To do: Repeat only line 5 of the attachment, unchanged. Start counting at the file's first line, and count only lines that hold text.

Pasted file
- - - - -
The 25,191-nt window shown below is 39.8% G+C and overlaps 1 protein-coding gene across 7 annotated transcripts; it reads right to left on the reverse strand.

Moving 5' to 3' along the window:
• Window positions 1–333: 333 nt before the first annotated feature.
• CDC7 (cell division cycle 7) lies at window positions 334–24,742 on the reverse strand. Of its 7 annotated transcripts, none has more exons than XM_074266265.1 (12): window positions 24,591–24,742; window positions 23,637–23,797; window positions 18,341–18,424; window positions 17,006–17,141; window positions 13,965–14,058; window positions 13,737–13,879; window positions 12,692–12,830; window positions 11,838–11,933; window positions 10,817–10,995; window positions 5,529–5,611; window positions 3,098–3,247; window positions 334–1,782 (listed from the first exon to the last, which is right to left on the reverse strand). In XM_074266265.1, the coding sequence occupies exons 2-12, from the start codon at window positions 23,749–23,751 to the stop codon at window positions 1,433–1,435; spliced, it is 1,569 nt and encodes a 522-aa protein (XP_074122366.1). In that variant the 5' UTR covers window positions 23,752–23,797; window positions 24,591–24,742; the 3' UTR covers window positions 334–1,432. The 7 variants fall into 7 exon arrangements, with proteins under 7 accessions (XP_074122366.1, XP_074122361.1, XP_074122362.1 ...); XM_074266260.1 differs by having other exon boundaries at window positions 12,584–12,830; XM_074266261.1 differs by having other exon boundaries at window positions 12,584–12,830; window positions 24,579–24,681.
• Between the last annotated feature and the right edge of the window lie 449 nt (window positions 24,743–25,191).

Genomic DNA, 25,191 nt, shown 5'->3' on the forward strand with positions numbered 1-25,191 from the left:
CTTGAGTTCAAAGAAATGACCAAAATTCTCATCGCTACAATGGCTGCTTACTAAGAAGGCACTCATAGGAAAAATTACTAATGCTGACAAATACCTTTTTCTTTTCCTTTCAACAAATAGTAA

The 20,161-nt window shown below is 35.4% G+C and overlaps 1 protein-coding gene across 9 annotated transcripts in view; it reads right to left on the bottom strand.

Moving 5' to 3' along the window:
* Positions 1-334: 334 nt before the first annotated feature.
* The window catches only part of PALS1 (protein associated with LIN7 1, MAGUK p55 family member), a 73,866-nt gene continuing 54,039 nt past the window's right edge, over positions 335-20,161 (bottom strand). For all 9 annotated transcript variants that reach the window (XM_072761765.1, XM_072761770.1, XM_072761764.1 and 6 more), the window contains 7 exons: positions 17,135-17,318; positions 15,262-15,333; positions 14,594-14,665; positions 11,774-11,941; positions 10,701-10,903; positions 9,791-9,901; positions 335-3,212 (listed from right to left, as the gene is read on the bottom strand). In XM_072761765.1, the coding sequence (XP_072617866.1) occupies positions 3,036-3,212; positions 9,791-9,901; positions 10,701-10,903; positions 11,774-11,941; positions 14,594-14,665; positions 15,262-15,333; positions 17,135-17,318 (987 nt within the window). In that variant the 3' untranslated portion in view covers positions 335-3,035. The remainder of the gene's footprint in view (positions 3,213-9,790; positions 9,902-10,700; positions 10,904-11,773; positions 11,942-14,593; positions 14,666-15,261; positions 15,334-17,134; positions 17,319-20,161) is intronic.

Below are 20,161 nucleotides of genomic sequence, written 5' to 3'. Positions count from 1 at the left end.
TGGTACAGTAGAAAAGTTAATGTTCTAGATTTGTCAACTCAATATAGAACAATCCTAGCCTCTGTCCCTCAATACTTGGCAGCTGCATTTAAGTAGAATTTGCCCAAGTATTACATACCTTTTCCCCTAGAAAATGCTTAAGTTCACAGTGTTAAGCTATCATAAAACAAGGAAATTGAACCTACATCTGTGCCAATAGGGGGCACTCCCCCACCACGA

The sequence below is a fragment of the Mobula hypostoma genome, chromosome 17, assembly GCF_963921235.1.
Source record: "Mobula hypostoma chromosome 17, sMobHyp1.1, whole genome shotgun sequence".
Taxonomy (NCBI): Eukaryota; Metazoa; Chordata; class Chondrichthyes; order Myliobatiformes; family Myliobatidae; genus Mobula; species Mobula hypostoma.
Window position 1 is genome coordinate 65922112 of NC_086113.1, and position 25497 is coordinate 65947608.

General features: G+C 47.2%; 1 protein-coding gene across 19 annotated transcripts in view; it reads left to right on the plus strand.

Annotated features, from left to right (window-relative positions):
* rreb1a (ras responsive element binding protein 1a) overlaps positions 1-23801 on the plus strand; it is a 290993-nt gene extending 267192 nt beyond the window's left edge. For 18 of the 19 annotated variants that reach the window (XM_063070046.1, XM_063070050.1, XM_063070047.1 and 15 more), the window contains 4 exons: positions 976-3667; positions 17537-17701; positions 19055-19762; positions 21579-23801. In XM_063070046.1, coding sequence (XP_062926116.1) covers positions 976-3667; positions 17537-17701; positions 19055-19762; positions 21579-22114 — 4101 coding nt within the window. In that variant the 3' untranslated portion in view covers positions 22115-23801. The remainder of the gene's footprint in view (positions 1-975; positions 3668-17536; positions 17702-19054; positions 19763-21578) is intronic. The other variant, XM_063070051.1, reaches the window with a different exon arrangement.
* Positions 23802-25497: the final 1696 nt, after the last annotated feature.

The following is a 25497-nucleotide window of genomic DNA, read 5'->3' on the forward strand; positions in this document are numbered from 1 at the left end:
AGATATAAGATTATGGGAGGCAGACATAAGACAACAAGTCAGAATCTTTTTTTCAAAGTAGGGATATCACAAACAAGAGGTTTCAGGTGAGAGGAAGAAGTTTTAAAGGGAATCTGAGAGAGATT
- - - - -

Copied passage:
• Between the last annotated feature and the right edge of the window lie 449 nt (window positions 24,743–25,191).